UKFast Declares 0.9% Mean Gender Pay Gap
Article date: Wed, 04 Apr 2018 10:17 GMT
Manchester-based hosting firm UKFast today announces its gender pay gap, which bucks the national average with a mean gap of just 0.9%.
The fast-growing tech firm has a baseline mean gender pay gap of 0%, which rises to 0.9% when shift allowance is taken into consideration. The UK national average pay gap is 18.4%.
UKFast CEO Lawrence Jones MBE said: “Whilst 0.9% is a small amount, we’re working toward ensuring our overall figure for the coming year is 0% and I’m confident we are on track for that.
“The gap is seen when taking shift allowance into consideration simply because, despite our best efforts, the data centre and out-of-hours support teams receiving shift allowances are predominantly male.
“To combat this, we’re focussed on encouraging more women into tech roles. Our work with girls’ schools and education providers in the area is tackling this issue at a grass-roots level. It’s a program we started more than 10 years ago.”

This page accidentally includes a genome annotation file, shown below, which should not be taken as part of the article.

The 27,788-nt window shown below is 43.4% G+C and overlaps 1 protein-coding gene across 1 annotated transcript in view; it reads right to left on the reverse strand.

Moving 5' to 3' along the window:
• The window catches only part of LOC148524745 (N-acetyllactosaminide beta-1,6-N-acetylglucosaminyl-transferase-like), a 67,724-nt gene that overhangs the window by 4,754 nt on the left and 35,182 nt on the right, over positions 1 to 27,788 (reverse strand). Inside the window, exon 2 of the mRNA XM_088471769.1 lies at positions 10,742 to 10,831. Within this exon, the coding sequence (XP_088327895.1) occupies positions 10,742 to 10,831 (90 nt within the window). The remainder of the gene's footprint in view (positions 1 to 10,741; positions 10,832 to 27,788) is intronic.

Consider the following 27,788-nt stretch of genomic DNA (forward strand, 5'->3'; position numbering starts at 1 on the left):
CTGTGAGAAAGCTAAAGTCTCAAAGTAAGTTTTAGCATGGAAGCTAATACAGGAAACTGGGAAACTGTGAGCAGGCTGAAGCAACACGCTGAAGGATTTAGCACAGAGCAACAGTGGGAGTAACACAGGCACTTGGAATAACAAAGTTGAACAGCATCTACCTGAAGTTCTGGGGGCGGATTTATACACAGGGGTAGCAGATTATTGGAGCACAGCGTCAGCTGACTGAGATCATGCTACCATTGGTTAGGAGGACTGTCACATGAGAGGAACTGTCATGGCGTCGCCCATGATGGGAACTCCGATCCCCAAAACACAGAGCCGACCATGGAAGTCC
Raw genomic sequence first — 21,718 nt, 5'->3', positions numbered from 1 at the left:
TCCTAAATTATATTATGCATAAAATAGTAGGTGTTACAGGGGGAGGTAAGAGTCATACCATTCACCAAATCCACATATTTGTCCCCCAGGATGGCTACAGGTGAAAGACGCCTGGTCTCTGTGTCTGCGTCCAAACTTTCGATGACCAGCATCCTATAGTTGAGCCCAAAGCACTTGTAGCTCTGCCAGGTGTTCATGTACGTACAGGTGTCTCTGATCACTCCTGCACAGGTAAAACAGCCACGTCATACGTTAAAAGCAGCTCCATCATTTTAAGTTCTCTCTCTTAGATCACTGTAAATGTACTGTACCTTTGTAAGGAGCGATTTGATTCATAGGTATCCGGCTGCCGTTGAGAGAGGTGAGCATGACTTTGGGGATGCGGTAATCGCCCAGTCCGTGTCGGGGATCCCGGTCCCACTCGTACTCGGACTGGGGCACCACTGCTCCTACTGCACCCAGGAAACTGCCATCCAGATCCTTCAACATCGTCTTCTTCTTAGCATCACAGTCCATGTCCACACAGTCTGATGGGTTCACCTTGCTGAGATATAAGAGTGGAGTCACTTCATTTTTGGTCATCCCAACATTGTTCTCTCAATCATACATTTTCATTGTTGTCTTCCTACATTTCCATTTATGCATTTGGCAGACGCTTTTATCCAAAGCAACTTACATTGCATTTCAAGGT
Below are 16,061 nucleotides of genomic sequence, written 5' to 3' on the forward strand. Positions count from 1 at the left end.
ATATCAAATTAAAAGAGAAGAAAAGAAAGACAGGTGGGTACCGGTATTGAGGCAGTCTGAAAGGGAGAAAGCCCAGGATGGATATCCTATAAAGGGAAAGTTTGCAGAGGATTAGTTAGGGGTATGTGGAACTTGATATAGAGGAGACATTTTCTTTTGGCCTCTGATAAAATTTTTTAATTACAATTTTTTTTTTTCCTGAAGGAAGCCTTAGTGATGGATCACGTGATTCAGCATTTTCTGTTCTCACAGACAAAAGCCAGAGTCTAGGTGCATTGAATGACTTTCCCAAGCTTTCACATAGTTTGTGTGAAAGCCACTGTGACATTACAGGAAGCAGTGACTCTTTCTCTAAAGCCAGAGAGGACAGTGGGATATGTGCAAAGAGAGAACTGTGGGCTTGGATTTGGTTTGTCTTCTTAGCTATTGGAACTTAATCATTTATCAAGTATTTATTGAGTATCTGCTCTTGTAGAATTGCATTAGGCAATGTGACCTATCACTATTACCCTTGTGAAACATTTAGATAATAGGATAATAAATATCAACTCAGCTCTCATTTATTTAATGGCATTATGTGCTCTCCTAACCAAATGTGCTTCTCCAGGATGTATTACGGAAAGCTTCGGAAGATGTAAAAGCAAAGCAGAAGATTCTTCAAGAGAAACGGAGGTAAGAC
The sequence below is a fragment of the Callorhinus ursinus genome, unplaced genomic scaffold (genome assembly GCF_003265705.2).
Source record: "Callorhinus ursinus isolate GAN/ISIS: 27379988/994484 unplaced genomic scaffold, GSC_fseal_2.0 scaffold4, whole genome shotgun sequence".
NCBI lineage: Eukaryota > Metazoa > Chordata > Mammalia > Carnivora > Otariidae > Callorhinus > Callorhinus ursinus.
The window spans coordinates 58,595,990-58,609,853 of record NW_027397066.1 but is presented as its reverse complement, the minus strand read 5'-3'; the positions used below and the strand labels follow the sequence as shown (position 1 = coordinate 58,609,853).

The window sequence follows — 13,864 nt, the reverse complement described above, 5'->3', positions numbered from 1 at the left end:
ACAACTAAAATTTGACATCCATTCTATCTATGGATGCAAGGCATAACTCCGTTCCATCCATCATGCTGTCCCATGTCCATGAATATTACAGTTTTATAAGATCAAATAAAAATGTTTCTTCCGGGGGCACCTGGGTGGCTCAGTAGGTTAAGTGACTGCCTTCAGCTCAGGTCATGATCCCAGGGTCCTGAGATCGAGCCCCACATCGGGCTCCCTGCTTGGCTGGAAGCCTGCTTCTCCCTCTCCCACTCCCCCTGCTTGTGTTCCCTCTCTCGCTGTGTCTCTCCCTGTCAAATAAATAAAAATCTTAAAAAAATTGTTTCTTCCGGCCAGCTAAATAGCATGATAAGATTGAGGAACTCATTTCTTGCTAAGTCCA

UKFast reaches around 60,000 children through 60 schools in Greater Manchester with Code Clubs, work experience and workshops.
The gender pay gap data requested by the government covers the average pay of men v the average pay of women, regardless of role, something that Jones says could go further.
“It is fantastic to see the government enforcing the release of this data, but is it asking the right question? The gender pay gap exposes the fact that there are fewer women in high-paying jobs or technical roles, rather than a pay gap for like-for-like roles. Both are issues that need tackling, particularly considering that equal pay is the law and it’s flouted by so many big businesses.”
UKFast has a 50/50 gender split within its board of directors and has more women than men in senior management roles.
Businesses must publish their gender pay gap data on the government website before 4 April 2018 or face potential fines. Big businesses are have already published their data including the BBC (9.3%), EasyJet (45.5%), Royal Bank of Scotland (36.5%) and Marks and Spencer (3.3%).
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